Nasa to hunt for air leak on the International Space Station

Andrew Griffin
Friday 21 August 2020 16:13
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In this handout photo provided by NASA, the International Space Station is seen over a blue and white Earth
In this handout photo provided by NASA, the International Space Station is seen over a blue and white Earth

Nasa is to launch a test to try and find an air leak on the International Space Station.

The space agency has been struggling to locate the source of a tiny leak in the space station since September 2019, when it noticed that the cabin was letting out more air than would be expected.

In the months since, it has been unable to locate the problem that could be causing the small drop in pressure.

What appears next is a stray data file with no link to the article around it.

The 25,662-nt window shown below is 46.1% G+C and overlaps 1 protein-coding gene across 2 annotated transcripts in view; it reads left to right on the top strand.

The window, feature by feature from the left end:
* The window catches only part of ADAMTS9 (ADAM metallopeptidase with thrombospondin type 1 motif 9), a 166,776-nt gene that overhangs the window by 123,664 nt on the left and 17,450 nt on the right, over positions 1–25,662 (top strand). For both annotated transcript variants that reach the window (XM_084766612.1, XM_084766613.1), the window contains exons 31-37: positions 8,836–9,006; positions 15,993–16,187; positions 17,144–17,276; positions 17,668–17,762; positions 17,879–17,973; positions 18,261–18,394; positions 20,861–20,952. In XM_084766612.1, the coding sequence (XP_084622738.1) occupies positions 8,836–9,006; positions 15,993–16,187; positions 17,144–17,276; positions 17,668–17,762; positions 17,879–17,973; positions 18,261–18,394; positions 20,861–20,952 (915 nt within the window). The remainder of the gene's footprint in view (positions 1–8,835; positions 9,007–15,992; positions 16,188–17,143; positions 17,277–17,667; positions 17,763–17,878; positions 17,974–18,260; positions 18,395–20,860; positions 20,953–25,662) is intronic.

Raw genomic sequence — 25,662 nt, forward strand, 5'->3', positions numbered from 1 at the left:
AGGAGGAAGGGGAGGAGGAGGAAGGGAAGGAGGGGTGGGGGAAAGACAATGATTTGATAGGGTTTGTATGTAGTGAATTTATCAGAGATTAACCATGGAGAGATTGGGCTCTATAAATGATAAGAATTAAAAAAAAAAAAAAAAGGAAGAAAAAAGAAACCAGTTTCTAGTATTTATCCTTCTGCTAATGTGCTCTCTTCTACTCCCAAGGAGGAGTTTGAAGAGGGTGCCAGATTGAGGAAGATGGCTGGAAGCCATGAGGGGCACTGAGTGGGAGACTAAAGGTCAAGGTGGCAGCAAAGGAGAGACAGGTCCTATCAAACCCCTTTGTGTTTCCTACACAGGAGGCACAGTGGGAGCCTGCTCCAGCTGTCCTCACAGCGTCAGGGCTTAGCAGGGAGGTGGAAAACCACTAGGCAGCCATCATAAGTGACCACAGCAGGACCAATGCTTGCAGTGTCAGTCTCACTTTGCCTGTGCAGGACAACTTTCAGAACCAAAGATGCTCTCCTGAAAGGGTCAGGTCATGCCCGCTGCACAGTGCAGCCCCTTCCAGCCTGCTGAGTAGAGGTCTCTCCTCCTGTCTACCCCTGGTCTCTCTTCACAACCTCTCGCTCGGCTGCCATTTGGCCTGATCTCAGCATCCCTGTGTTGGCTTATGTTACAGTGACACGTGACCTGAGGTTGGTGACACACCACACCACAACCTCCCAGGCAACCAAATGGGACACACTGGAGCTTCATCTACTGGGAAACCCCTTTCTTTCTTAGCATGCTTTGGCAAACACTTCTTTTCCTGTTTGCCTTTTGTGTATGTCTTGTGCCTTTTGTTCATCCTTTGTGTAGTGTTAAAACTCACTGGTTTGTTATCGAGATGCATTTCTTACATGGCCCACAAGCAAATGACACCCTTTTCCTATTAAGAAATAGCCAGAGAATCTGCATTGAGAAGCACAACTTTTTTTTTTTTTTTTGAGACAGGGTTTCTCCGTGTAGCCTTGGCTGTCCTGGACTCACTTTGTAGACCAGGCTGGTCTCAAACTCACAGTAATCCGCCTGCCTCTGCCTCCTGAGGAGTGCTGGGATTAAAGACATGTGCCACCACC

Nasa has also noticed that the rate of the depressurisation has increased, though the leak still remains within specifications.

The leak poses no risk to either the station or the people living on board. The space station can be repressurised using nitrogen tanks that are taken to the space station on cargo missions.

But Nasa hopes that isolating the problem will finally allow it to be fixed and allow the space station to return to normal operation.

The test will see the three crew members who are currently in the floating lab spend their weekend inside the Russian part of the space station.

The Zvezda service module served as the living quarters when permanent habitation of the space station began in 2000, and they will still have access to the Soyuz ship that delivered them to the ISS and will take them home.

All the hatches on the space station will be closed during the test, so that engineers can monitor the air pressure in each module.

That should allow them to isolate the problem module, and further investigations will allow for the potential repair of the problem.

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